The steady and ugly rise of the far right

The steady and ugly rise of the far right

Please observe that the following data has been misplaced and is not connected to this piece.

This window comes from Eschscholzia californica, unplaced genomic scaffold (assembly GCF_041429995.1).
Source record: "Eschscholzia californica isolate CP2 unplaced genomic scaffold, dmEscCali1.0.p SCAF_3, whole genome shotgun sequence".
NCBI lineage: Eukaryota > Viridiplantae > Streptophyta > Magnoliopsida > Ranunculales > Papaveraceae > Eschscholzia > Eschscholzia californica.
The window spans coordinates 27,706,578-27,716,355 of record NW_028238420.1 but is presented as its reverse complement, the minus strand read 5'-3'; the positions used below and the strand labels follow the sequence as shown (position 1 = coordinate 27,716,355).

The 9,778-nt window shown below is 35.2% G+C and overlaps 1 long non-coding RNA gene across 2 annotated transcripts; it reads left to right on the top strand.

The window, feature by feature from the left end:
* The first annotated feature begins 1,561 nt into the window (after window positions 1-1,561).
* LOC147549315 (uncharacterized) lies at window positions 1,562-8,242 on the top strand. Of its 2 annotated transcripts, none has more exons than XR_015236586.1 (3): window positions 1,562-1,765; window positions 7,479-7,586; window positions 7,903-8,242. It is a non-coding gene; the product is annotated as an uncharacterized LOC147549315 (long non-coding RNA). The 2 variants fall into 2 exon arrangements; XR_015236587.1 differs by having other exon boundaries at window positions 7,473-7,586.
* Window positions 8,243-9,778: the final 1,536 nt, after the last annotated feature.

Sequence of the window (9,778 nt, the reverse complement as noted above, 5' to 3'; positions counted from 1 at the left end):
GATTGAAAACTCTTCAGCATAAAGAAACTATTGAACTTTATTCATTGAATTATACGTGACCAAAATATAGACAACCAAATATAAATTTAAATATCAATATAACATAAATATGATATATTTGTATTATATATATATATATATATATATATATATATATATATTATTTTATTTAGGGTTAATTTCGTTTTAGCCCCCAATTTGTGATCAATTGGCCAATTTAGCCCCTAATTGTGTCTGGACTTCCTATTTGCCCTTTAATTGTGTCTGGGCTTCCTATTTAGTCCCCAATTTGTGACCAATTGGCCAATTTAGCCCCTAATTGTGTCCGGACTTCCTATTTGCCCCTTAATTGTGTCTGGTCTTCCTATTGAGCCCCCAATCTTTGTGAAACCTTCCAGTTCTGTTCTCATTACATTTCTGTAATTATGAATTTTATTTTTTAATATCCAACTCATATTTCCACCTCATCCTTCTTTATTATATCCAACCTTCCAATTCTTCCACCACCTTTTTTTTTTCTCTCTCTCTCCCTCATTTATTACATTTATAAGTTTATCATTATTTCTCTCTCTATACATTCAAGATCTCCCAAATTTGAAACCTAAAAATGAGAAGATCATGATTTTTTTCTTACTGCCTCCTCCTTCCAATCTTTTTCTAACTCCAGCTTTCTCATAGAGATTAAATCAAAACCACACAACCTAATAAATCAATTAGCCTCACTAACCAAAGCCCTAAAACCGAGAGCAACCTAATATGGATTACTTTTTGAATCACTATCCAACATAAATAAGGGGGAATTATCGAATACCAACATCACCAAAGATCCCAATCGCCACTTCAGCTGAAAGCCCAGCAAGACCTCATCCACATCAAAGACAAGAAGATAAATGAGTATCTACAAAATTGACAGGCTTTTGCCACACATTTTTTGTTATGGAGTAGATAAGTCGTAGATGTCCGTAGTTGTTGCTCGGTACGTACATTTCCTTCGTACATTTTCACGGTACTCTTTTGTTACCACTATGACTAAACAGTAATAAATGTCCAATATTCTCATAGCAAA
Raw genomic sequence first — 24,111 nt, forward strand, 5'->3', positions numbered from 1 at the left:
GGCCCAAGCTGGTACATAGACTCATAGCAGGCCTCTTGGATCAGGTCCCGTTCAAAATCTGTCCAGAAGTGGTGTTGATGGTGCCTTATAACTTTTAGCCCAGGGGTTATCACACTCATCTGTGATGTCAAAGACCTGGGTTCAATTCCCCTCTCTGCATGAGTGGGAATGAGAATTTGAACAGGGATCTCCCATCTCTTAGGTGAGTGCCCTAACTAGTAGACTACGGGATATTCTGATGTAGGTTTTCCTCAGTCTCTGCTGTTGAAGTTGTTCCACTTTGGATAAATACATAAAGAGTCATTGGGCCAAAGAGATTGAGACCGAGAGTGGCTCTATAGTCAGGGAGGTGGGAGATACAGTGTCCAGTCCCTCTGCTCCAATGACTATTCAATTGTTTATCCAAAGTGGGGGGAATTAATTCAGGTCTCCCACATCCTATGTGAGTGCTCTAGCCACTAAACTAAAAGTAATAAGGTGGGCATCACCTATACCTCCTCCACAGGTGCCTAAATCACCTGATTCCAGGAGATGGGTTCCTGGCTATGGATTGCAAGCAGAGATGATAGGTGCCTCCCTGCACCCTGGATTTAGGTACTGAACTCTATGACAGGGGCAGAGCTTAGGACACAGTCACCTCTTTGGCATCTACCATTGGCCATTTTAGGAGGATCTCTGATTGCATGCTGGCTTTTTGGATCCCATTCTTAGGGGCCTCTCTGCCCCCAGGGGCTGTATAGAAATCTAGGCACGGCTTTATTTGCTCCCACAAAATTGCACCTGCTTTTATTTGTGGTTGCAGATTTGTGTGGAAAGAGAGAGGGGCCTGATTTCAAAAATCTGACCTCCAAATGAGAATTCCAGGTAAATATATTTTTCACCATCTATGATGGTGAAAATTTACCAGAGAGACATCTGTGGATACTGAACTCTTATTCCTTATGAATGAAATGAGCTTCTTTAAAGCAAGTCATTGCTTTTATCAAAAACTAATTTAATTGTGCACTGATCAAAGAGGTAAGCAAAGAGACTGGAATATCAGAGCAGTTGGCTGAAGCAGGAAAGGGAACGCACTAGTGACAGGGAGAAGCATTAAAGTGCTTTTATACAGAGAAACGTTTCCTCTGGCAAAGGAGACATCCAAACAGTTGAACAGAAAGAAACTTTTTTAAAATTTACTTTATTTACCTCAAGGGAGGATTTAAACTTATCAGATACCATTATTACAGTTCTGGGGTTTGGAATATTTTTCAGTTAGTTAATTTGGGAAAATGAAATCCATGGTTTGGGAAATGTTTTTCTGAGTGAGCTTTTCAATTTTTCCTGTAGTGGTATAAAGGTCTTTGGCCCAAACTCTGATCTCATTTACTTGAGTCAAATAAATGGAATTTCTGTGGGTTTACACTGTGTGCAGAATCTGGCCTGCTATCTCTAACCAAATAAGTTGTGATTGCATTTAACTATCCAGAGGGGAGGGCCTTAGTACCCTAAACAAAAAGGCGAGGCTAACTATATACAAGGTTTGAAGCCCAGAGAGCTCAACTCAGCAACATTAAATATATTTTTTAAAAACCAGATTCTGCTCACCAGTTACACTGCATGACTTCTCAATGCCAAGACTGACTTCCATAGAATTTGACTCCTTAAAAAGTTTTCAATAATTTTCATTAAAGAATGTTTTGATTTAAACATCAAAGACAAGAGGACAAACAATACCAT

The 1978 world cup final was the first one I watched live on TV. It was the meeting of two worlds, global south vs global north, and two government models: the hosts, Argentina, then ruled by a rather brutal military dictatorship, played against Holland, a European, laid back, Social Democracy. Fast forward 45 years later, both countries have voted in favour of far right+neoliberal candidates this week. Another poster child of social democracy, Sweden, is mulling deportations of foreigners, immigrants and refugees, deemed undesirable or threatening to Swedish culture. A few months ago Italy, where fascism was invented in the 1920s, elected post-fascists in government. France's Le Pen came very close in 2022 and is already preparing for 2027. In affluent Switzerland, hospitable caretaker of $ trillions originating in the global south, the Swiss People's Party came first in the 2023 elections. In Austria the "Freedom Party" is ahead in polls and preparing for 2024. Last but not least, we are currently seeing the, some experts say genocidal, results of the most ultra right wing government in the history of Israel taking power. Authoritarian leaders are proliferating (too many to name) even in countries you would not ever think it possible, while in Greece, the center-right government was caught red-handed earlier this year spying on the opposition and journalists. Is all this in some way the bad legacy of Covid? Did governments realize that they have or can have greater control over us? Are wars and conflicts that never end - like Syria, Ukraine, Afghanistan, Gaza, Sahel and others, and the refugee waves they create making people in more affluent countries turn to ‘macho’ politicians with misanthropic, but clear, policy proposals? Or perhaps this is far less complicated and some "bad" actors, state, private or both, are deliberately promoting and funding the far right and spewing hatred for their own ends?